The sin of self-righteousness is not easily recognized to the one who possesses this character flaw. This person has a chip on their shoulder and may have a sense of entitlement due to their pedigree, accomplishments and leadership position. Jesus shares the parable of the Pharisee who came into the temple to pray. He gloried in his own self-righteousness and felt it was his special duty to profess how well he did spiritually in comparison to others who were obvious sinners.
His prayer sounded like this:
I thank you, God, that I am not like other people—cheaters, sinners, adulterers. I’m certainly not like that tax collector! I fast twice a week, and I give you a tenth of my income’ (Luke 18:11-12).
Apparently, he falsely believed he was spiritually aligned with God and was one of His favorites because he followed the rules of the book. He crossed his t’s and dotted his i’s. His spirituality was based on his works rather than having a personal relationship with God. On the other hand, the tax collector stood at a distance too ashamed to lift his eyes to heaven as he prayed. Instead, he beat his chest in sorrow, saying, ‘O God, be merciful to me, for I am a sinner’ (Luke 18:13)
Most may find this parable not as relatable. Who actually prays this way?! Probably only a special few. I honestly believe Jesus parable also focuses on the issues of the heart.
Many people feel in their heart they are much better than others because they sin less. I used to feel this way and once had preconceived judgements of unwed mothers or those who were divorced. My thoughts were that I grew up in a Christian family and I surrendered my life to Christ at 18 years old so I’d do it the right way. Life has a way of humbling us!
I thank God for allowing life circumstances to teach me He must increase while I decrease. The more I allow Jesus to decrease me the more of a heart I have for others and the less likely I am to prejudge. I hear so many believers say God has called them to the nations; they have a world wide ministry. Yet, I don’t see the evidence of Gods love and transformation in their lives in their interaction with others. Why do people believe they can ignore the hurting people in their home church and jump out into a world wide ministry? Charity begins at home. Have you taken the time to love on the unwed teen mom at your church? Do you reach out to the divorced woman with children and lend a helping hand? What about the young man who’s a hit and miss? Do you judge his absence or have you taken the time to get to know him and become more aquatinted? We walk past familiar faces Sunday after Sunday but have we put a name to those faces or are we just content in only talking to those in our circle or those who we feel can add to our life and boost our social status?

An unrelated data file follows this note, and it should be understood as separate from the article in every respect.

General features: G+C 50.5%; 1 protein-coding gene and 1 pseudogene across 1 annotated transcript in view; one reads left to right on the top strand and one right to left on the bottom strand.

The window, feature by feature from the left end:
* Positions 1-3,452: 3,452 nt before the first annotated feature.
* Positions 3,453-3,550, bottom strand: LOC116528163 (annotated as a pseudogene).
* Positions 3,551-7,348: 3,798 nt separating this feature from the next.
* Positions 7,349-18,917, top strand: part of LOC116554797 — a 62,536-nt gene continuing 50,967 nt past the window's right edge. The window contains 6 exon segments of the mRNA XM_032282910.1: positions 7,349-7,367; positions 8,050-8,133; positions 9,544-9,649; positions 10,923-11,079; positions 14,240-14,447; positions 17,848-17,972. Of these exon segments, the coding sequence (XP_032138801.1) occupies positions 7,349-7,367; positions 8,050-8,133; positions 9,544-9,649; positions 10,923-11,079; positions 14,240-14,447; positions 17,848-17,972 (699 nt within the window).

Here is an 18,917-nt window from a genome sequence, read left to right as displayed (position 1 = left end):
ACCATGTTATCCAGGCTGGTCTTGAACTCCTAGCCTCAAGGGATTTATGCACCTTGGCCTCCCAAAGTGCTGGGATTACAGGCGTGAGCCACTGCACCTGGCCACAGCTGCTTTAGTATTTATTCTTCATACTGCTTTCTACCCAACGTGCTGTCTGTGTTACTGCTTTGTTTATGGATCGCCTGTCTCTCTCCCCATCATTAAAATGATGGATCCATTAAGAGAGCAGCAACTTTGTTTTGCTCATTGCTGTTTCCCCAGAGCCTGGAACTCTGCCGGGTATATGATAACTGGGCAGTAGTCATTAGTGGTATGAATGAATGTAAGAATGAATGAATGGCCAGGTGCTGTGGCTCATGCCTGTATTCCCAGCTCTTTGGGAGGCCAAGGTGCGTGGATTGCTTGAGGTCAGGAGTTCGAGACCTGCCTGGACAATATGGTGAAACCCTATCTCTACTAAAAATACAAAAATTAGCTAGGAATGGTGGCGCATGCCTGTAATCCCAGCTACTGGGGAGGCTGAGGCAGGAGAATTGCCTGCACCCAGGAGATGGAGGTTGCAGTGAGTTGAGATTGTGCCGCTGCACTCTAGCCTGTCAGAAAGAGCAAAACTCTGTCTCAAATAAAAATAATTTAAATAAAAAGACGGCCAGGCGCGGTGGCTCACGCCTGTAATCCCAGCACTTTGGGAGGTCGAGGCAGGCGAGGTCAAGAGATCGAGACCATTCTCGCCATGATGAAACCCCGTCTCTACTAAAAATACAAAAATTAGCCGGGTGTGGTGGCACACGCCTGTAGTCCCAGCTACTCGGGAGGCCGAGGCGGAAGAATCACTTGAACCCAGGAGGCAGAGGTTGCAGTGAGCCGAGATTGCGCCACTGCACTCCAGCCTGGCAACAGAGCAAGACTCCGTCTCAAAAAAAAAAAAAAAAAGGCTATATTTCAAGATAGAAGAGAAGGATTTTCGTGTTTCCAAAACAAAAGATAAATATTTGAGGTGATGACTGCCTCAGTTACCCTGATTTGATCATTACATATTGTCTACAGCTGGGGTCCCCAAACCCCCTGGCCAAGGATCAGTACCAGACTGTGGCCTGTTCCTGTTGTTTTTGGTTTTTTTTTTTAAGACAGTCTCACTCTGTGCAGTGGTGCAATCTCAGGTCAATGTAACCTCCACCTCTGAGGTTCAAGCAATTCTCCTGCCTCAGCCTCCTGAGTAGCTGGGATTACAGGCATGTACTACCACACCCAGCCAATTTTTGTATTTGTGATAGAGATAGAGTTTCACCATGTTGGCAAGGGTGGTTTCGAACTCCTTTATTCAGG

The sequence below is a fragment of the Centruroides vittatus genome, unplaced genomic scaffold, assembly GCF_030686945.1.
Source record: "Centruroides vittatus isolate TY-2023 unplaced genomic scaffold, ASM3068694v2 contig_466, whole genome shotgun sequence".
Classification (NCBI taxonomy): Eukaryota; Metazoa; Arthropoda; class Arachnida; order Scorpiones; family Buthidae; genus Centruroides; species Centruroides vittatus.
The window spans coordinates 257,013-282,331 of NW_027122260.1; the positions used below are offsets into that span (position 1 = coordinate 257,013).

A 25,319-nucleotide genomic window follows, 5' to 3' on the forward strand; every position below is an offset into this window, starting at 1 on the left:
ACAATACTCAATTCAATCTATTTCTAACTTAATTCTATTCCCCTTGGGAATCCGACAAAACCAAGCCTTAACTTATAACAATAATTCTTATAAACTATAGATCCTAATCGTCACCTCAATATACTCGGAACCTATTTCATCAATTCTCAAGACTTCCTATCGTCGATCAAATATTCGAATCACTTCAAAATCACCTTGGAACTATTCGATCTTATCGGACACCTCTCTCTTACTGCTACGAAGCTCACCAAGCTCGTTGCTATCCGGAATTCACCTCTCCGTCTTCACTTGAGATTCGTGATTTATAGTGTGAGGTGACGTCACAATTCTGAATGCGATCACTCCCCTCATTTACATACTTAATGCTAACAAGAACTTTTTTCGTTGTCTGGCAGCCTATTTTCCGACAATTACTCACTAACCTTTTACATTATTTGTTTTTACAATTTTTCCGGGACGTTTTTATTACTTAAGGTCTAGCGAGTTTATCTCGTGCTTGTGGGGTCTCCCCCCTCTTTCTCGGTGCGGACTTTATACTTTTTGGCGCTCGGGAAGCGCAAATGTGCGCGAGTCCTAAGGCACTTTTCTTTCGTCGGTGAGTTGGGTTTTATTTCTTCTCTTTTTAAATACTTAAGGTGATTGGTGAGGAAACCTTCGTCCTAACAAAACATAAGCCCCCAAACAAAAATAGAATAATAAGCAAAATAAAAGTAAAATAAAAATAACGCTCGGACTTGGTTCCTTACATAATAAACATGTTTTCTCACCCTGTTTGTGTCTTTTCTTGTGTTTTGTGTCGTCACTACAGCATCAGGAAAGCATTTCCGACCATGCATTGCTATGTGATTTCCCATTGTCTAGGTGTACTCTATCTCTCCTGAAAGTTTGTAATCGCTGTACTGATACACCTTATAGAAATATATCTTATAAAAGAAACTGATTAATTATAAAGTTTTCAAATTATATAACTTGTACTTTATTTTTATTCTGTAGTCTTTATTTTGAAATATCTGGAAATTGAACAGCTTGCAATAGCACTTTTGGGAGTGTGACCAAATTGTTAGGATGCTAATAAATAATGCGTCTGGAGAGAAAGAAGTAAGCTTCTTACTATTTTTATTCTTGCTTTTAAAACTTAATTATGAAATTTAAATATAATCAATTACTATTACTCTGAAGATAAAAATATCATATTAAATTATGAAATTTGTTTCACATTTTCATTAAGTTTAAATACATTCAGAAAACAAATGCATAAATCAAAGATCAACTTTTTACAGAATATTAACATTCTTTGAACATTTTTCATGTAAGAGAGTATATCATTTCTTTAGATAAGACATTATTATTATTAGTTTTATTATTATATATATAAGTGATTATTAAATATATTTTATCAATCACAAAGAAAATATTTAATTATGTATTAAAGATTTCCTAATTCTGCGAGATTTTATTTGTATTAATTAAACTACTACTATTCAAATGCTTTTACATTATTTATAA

Young men and women do you respect the elders at your church? We live in a different generation. I was taught at a young age by my grandma that if you see someone in passing (whether you know them personally or not) you speak to them out of common courtesy. Nowadays, I see young people who are so aloof and will not speak. Sadly, for many Christianity has become a performance. People are gung ho about being on the stage and preaching and singing to the masses but off the stage they don’t exemplify the character of Christ. They only speak to certain people while acting as if others don’t exist. This is not the love of Christ and this is not how Jesus did ministry. Jesus loved people and he wasn’t selective in who He interacted with; He was always willing to meet new friends. He took advantage of every opportunity to encourage, teach, heal and love on those He saw in passing on a regular basis. Can you imagine the tragedy of Jesus being in a clique (having favorites) and only pouring out blessings and favor on the select few in His inner circle? We’d all be basket cases!
Get out of your comfort zone and reach out to someone who appears to be alone. We should be mindful of the words from an old kids nursery rhyme:
“Make new friends,
but keep the old.
One is silver,
the other is gold.”
The young man who’s a hit and miss at church might just be the next Billy Graham; the young single unwed mom may just be the next Joyce Myers. Remember God does extraordinary work through ordinary means.
Live in harmony with each other. Don’t be too proud to enjoy the company of ordinary people. And don’t think you know it all! (Romans 12:16)